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Eau Claire Lumber Company advertisement c.1875 [1]  About The Eau Claire Lumber Company was founded by Joseph G Thorp and his brother-in-law...

Eau Claire Lumber Co

Eau Claire Lumber Company advertisement
c.1875 [1]


The Eau Claire Lumber Company was founded by Joseph G Thorp and his brother-in-law, N. C. Chapman, in 1866 [4]. Joseph Thorp had apprenticed with a merchant, Ira Wilcox, in New York from the ages of seventeen until he was twenty-one. After his apprenticeship, Wilcox brought Thorp on as a partner and they continued until 1846 when Wilcox retired and sold his interest to Thorp's brother-in-law, N. C. Chapman. Chapman and Thorp operated for another ten years before making the decision to leave New York and head West in search of prosperity. It was June of 1856 when Thorp first visited the new town of Eau Claire in Wisconsin and saw plentiful forests, strong rivers, and endless opportunity. Before leaving, he purchased 3,000 acres of land which included trees, a saw mill, and water to power it. This began a new leg for the partnership of Thorp & Chapman [3].


In 1858, N. Chapman travelled down the Mississippi to St Louis, leaving Thorp in charge at Eau Claire, to open a lumber yard in which to distribute the logs they floated. In 1866, they formally established the Eau Claire Lumber Company with a capital of $200,000 [3]. They primary dealt with Pine. In 1878, their shipping yard at the end of Salisbury Street received a shipment containing 800,000 feet of lumber, 500,000 shingles, 50,000 lath, and 300,000 pickets. Their office and yard appear to have been located at the northwest corner of Cass and 14th Streets [8]. In 1883, flooding from the Mississippi threatened much of downtown St Louis and the levees were being constantly maintained by Captain Christopher Smith, superintendent of the yard [9].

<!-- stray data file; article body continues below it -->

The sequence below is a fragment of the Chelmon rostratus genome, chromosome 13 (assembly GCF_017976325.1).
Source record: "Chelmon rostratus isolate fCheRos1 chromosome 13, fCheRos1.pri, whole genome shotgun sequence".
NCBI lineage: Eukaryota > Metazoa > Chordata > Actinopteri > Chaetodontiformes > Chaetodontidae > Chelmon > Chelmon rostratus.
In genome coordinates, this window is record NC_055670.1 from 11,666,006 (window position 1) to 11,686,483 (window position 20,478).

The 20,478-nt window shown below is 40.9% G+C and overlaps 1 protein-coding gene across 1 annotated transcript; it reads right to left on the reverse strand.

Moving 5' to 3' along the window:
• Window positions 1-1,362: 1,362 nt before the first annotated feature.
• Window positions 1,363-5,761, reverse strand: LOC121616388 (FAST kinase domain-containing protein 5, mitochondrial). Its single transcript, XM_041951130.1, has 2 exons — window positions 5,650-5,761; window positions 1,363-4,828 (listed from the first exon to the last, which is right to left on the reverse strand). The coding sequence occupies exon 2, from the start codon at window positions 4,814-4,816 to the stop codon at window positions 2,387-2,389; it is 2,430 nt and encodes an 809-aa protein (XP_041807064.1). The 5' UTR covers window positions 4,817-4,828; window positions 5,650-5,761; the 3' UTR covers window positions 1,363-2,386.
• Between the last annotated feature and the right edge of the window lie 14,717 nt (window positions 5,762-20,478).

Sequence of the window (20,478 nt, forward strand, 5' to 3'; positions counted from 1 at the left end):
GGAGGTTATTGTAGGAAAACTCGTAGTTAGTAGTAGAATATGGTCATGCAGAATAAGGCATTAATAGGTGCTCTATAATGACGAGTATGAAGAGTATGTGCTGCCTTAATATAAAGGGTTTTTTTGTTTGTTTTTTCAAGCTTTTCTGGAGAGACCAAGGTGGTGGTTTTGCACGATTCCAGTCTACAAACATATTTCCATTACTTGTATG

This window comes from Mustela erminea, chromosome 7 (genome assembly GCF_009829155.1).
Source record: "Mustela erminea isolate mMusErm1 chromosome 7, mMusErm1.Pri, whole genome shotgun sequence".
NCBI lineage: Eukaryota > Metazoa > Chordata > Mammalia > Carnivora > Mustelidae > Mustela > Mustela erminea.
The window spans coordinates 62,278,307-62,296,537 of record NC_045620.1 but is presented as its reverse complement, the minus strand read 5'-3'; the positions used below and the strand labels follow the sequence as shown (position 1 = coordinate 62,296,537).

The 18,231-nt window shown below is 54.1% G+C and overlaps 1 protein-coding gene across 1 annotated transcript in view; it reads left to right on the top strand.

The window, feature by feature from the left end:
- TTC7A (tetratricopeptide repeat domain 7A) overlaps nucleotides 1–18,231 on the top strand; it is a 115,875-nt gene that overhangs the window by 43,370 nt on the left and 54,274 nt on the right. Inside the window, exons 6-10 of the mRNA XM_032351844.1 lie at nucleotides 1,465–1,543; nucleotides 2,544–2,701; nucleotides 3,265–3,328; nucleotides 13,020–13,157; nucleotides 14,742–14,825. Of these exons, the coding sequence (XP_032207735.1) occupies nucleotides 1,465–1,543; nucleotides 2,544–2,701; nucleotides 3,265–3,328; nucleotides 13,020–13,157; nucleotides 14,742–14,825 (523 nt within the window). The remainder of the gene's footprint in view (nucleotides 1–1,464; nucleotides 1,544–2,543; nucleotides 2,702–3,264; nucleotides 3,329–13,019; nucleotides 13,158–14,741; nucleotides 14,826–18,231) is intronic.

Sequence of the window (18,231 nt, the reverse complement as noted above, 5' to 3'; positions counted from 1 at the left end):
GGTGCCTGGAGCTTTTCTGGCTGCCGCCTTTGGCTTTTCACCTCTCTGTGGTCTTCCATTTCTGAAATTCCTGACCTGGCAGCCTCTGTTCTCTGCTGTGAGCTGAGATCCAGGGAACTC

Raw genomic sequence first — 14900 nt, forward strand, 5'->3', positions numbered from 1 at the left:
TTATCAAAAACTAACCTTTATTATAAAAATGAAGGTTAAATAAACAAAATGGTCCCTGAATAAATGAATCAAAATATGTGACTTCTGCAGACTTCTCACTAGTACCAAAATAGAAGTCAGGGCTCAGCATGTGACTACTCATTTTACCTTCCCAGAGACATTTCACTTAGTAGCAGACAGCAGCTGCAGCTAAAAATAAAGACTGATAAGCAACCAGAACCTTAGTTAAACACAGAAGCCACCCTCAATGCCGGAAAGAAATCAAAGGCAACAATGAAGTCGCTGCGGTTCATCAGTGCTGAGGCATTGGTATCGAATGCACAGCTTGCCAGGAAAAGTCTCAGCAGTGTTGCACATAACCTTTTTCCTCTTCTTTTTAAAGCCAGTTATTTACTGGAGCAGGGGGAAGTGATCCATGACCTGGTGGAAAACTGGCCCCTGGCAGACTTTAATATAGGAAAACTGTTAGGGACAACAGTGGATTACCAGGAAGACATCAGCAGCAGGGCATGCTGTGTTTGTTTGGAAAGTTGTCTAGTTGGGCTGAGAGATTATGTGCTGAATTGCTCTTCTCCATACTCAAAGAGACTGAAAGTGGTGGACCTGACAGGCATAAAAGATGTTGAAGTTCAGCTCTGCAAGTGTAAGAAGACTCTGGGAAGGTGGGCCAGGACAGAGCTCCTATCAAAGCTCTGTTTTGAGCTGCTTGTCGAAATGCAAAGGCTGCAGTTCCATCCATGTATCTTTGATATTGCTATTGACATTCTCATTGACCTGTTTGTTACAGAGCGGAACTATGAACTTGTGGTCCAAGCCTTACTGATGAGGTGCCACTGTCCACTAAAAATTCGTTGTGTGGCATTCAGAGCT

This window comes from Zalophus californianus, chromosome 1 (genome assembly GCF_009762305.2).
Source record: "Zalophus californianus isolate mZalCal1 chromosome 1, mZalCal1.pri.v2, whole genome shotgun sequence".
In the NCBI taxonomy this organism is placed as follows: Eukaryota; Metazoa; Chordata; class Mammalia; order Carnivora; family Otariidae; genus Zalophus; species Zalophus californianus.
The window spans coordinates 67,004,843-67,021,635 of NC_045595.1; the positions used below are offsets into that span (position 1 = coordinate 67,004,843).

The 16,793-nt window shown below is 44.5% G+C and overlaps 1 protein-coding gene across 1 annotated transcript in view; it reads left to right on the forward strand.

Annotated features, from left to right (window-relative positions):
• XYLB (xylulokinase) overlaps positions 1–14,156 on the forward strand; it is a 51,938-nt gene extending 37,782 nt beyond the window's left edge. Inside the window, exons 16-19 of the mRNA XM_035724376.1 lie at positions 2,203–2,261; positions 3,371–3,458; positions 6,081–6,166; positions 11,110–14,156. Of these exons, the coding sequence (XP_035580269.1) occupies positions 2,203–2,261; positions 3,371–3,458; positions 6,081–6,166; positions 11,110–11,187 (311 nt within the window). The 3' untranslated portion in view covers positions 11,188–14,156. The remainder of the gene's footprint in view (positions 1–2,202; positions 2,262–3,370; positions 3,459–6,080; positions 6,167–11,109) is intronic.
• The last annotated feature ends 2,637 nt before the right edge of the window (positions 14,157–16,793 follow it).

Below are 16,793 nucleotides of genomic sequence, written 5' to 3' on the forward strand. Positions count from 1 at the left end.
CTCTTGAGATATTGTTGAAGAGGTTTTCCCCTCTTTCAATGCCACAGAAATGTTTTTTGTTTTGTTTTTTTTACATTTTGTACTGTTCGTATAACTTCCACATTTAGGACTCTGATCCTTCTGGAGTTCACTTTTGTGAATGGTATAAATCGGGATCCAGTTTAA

By 1887, the company sold their mills in Eau Claire as well as Standing Pine, Minnesota to the Mississippi River Logging Company [7]. Their remaining stock was to be floated down the Mississippi to be sold in St Louis. In 1888 or 1889, the firm dissolved and paid its shareholders handsomely [2].

"Eau Claire Lumber Board(?)"
Stamped on a rafter in an 1800s structure in St Charles, Missouri


[1] "Compiled Statement of the Lumber Trade and Manufacture for the Year 1874" Northwestern Lumberman, 1875
[2] "Annual Statement of the Trade and Commerce of Saint Louis for the Year" Merchants' Exchange of St Louis 1885
[5] "The Great Southwest" L. U. Reavis. Nixon-Jones Printing Company, 1882

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